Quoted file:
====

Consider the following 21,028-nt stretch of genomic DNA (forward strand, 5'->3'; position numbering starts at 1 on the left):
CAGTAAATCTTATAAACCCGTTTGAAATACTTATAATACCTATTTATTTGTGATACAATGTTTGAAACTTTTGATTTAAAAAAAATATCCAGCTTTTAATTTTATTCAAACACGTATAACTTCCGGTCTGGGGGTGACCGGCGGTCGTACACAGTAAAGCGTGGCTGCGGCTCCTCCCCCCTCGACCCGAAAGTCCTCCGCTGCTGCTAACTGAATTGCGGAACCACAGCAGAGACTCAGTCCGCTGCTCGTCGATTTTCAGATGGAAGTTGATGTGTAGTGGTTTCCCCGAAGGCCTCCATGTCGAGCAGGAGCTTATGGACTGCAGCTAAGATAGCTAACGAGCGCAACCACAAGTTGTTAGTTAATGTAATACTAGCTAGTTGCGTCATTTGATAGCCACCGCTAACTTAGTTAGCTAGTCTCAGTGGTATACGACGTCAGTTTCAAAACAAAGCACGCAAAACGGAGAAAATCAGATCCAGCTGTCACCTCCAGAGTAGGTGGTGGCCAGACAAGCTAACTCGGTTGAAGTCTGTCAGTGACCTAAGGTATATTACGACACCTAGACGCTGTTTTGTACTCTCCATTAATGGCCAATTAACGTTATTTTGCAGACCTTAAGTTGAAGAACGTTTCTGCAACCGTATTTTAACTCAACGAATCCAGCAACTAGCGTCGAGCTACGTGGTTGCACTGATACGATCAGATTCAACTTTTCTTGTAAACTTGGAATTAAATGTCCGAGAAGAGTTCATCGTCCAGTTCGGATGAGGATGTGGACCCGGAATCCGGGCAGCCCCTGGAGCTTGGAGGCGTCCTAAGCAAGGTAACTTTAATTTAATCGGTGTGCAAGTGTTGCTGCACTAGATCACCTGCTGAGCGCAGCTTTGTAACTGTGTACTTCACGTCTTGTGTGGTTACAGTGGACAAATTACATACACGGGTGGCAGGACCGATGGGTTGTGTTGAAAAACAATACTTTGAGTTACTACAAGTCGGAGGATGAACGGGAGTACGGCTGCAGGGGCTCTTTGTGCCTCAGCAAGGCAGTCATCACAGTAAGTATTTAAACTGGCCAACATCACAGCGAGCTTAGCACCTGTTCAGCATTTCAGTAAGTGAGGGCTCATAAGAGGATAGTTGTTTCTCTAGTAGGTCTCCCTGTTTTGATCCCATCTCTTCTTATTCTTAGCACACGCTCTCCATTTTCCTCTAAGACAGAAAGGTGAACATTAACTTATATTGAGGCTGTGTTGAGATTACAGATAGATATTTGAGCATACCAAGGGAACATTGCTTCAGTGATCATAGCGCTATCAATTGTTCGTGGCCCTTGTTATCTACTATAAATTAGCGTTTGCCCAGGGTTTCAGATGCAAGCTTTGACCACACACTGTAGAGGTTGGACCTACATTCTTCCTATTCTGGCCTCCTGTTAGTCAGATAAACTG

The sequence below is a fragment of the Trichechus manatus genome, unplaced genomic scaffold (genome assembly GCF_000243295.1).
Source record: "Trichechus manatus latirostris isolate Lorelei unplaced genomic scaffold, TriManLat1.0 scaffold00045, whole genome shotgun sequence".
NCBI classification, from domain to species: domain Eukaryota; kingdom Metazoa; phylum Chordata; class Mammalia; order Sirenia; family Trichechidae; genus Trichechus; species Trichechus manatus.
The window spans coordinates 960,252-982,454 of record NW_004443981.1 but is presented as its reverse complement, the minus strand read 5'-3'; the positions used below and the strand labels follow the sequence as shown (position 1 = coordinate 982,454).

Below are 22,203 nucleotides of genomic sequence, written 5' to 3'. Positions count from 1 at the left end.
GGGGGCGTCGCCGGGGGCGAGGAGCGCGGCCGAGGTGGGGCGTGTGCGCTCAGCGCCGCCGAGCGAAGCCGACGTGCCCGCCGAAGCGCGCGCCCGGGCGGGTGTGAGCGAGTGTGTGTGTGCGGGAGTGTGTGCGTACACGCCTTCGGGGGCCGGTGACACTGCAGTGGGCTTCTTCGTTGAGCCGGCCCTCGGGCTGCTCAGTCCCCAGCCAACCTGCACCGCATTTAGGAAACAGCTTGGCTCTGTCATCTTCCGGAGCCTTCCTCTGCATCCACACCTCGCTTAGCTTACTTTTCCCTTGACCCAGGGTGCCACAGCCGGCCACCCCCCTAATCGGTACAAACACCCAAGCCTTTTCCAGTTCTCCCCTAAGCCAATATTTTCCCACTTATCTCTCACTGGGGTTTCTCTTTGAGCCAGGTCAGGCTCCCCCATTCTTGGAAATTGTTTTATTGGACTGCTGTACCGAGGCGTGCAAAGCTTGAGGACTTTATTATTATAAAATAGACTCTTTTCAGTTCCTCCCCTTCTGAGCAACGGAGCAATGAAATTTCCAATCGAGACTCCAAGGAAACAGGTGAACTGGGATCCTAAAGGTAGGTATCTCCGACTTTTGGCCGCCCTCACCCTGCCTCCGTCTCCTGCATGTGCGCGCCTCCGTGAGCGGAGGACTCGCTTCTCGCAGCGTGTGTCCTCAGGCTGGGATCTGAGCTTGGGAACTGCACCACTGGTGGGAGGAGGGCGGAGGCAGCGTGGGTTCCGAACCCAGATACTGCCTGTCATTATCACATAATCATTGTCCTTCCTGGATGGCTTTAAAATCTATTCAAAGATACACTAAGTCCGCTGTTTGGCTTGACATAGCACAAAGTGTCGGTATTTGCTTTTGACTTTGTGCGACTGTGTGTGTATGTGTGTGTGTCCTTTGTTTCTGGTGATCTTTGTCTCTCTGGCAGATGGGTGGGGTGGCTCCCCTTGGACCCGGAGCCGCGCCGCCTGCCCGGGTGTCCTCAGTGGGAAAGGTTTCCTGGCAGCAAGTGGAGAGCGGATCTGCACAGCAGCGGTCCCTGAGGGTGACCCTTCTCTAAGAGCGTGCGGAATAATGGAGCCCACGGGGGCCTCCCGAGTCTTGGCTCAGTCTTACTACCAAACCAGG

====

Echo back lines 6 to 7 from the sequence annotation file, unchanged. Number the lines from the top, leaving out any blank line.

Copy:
The window spans coordinates 960,252-982,454 of record NW_004443981.1 but is presented as its reverse complement, the minus strand read 5'-3'; the positions used below and the strand labels follow the sequence as shown (position 1 = coordinate 982,454).

Below are 22,203 nucleotides of genomic sequence, written 5' to 3'. Positions count from 1 at the left end.